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May 27, 2024

Ghana Chocolate Hub

…bringing you the updates on Ghana's cocoa value addition industry



Ghana is blessed to be the second biggest producer of cocoa, as that comes with many benefits. We earn significant export revenue from the crop and many jobs are created along the entire value chain.

Undoubtedly, every Ghanaian, in one way or another, derives benefits from cocoa.

From foreign exchange earning to employment, food and beverages, cosmetics to the provision of social and infrastructural amenities, the cocoa business is one that can best be described as an essential and robust one, with many untapped opportunities.

In the last two decades, the cocoa innovation system has shown significant progress, which underscores the potential in deconstructing traditional export commodities and reconstructing them into viable diversified products.

There is growing significance in economic activities concerning cocoa in Ghana and the importance of this for manufacturing activities cannot be downplayed. It is a positive development and the trend is likely to remain positive in the next couple of years.

But all is not well, in spite of the positives.

The Daily Graphic is disappointed that in spite of our pedigree as the second biggest producer of cocoa, our national consumption of cocoa is abysmally low.

Official figures put our current per capita consumption around 0.52 kilogramme (kg), whereas, elsewhere on the globe, and mainly among non-cocoa producing countries, per capita consumption ranges between three and 11kg.

It does not take rocket science for even the uninitiated to understand why consumption is so low. Even though past governments haven’t shown a strong political will to mount a sustained and deliberate campaign to encourage the consumption of cocoa products, the economic circumstances of majority of Ghanaians have also played a major part.

The average Ghanaian considers chocolate products as luxurious items which are above his or her means, so he or she does not patronise them, which makes it difficult to cultivate a consumption habit.

We applaud the efforts of the Ghana Cocoa Board (COCOBOD) to promote the consumption of cocoa products, but the issue of affordability and availability must also be addressed. The products must be made available in the rural areas and also be affordable for the average family to buy.

Fortunately for us, the popularity of chocolate and cocoa products is growing in the country. Ghanaians are beginning to understand and appreciate the health benefits of cocoa and its related products, resulting in increased demand for high-quality, good-flavoured cocoa products in various forms.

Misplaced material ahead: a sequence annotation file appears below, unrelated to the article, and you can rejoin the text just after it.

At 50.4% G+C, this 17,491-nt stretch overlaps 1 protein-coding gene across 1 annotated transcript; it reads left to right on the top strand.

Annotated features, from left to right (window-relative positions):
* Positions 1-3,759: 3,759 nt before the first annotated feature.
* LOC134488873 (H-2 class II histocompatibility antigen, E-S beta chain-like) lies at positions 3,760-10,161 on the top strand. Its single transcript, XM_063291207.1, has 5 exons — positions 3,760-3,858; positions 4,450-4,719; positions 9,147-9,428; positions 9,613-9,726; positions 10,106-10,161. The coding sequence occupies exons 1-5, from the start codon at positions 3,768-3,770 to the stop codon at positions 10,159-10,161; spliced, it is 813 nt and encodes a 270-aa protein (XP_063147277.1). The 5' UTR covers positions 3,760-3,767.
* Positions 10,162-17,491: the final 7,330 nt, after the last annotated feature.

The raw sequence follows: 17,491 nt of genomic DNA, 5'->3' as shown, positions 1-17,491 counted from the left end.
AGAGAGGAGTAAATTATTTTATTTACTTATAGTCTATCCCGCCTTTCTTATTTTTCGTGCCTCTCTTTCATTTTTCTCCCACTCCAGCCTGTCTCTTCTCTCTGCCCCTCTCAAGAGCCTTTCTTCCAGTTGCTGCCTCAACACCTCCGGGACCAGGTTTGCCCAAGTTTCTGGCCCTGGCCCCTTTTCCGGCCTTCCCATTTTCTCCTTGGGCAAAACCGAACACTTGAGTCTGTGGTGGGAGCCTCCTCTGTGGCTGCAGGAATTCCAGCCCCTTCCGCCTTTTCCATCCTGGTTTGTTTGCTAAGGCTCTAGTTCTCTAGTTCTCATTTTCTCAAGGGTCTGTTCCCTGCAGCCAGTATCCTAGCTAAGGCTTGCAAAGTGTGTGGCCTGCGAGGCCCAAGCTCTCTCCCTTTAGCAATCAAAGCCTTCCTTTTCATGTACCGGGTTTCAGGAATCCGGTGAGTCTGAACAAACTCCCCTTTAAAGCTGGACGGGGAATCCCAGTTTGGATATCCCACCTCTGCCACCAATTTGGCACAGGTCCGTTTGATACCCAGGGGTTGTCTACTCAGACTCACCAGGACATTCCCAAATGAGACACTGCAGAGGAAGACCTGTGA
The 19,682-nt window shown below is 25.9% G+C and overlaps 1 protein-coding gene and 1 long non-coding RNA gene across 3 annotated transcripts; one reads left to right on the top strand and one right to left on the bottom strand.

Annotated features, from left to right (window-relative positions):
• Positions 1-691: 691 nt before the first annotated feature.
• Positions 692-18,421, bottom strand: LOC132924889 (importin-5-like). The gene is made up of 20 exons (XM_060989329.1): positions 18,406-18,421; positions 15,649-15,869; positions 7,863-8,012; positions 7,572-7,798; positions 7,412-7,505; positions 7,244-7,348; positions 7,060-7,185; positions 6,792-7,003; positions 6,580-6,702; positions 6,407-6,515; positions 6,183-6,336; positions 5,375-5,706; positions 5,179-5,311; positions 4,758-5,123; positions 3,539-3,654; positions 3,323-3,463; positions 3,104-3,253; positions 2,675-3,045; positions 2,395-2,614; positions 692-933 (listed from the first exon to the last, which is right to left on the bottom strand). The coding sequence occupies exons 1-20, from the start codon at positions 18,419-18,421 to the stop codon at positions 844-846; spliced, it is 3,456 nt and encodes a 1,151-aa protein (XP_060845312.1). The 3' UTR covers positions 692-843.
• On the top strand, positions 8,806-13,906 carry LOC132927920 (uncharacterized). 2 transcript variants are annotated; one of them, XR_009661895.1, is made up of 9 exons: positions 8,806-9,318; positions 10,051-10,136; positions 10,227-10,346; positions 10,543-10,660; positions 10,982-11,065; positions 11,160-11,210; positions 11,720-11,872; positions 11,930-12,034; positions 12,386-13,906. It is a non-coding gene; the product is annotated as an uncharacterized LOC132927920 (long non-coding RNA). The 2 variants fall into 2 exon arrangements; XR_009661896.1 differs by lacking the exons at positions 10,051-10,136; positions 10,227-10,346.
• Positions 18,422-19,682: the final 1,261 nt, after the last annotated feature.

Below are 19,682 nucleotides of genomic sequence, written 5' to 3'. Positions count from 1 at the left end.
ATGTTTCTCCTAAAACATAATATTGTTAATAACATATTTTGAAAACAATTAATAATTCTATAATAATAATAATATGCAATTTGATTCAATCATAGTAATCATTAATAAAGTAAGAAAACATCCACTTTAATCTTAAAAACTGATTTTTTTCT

Another nagging issue is meeting the 50 per cent local processing target of cocoa beans produced in the country. We are currently processing about 40 per cent of cocoa beans locally.

This is part of the rationale for the National Chocolate Week, which is part of a bigger drive by COCOBOD to promote local processing of cocoa to boost cocoa consumption among Ghanaians.

The government, in 2017, announced an ambitious plan to increase cocoa production to one million metric tonnes (mt) as it improves the local processing of the beans to 50 per cent.

Thankfully, Ghana has the capacity to process the 50 per cent as it boasts seven major cocoa processing firms, with an estimated processing capacity of about 500,000 mt.

This means that we haven’t been able to achieve the 50 per cent target basically because the demand is low as a result of low consumption. We expect the government to push and incentivise Ghanaians to patronise our cocoa products to help develop the economy and provide more jobs.

Promoting the consumption of cocoa products must be part of the national agenda. It serves the interest of our nation.

What this will do is that it will create business opportunities for local entrepreneurs to tap into. Besides creating a huge demand for local consumption, we believe that a policy framework with the sole aim of deliberately developing local entrepreneurs in the cocoa value chain is very critical.

It stands to reason that as the second biggest producer of cocoa in the world, we must also create our own local big players.


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